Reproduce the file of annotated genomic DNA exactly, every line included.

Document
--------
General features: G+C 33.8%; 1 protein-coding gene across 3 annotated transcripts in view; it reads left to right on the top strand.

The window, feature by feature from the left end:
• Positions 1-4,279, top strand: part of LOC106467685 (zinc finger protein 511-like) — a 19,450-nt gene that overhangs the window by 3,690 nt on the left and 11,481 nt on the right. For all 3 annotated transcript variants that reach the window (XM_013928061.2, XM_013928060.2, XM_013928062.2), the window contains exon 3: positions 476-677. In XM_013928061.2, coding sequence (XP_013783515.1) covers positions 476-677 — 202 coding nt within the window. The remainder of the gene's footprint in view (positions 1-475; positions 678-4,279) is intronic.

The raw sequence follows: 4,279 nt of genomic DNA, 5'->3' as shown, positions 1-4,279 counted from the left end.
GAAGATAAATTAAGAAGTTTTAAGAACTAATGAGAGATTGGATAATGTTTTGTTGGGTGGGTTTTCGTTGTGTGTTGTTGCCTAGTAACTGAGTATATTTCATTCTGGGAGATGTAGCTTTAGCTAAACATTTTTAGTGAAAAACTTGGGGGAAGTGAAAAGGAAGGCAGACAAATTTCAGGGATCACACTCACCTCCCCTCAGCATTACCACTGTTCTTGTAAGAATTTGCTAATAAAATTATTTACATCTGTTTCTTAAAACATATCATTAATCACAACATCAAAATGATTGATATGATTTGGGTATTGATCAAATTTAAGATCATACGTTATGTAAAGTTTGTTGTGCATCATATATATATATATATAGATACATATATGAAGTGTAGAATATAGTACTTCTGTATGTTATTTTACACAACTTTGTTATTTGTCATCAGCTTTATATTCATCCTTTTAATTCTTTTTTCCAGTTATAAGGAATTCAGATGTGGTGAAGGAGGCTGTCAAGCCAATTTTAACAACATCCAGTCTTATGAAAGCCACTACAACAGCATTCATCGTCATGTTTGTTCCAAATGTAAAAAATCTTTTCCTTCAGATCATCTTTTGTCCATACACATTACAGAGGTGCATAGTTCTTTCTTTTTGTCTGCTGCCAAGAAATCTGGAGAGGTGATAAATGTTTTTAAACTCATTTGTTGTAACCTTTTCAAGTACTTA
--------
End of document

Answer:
General features: G+C 33.8%; 1 protein-coding gene across 3 annotated transcripts in view; it reads left to right on the top strand.

The window, feature by feature from the left end:
• Positions 1-4,279, top strand: part of LOC106467685 (zinc finger protein 511-like) — a 19,450-nt gene that overhangs the window by 3,690 nt on the left and 11,481 nt on the right. For all 3 annotated transcript variants that reach the window (XM_013928061.2, XM_013928060.2, XM_013928062.2), the window contains exon 3: positions 476-677. In XM_013928061.2, coding sequence (XP_013783515.1) covers positions 476-677 — 202 coding nt within the window. The remainder of the gene's footprint in view (positions 1-475; positions 678-4,279) is intronic.

The raw sequence follows: 4,279 nt of genomic DNA, 5'->3' as shown, positions 1-4,279 counted from the left end.
GAAGATAAATTAAGAAGTTTTAAGAACTAATGAGAGATTGGATAATGTTTTGTTGGGTGGGTTTTCGTTGTGTGTTGTTGCCTAGTAACTGAGTATATTTCATTCTGGGAGATGTAGCTTTAGCTAAACATTTTTAGTGAAAAACTTGGGGGAAGTGAAAAGGAAGGCAGACAAATTTCAGGGATCACACTCACCTCCCCTCAGCATTACCACTGTTCTTGTAAGAATTTGCTAATAAAATTATTTACATCTGTTTCTTAAAACATATCATTAATCACAACATCAAAATGATTGATATGATTTGGGTATTGATCAAATTTAAGATCATACGTTATGTAAAGTTTGTTGTGCATCATATATATATATATATAGATACATATATGAAGTGTAGAATATAGTACTTCTGTATGTTATTTTACACAACTTTGTTATTTGTCATCAGCTTTATATTCATCCTTTTAATTCTTTTTTCCAGTTATAAGGAATTCAGATGTGGTGAAGGAGGCTGTCAAGCCAATTTTAACAACATCCAGTCTTATGAAAGCCACTACAACAGCATTCATCGTCATGTTTGTTCCAAATGTAAAAAATCTTTTCCTTCAGATCATCTTTTGTCCATACACATTACAGAGGTGCATAGTTCTTTCTTTTTGTCTGCTGCCAAGAAATCTGGAGAGGTGATAAATGTTTTTAAACTCATTTGTTGTAACCTTTTCAAGTACTTA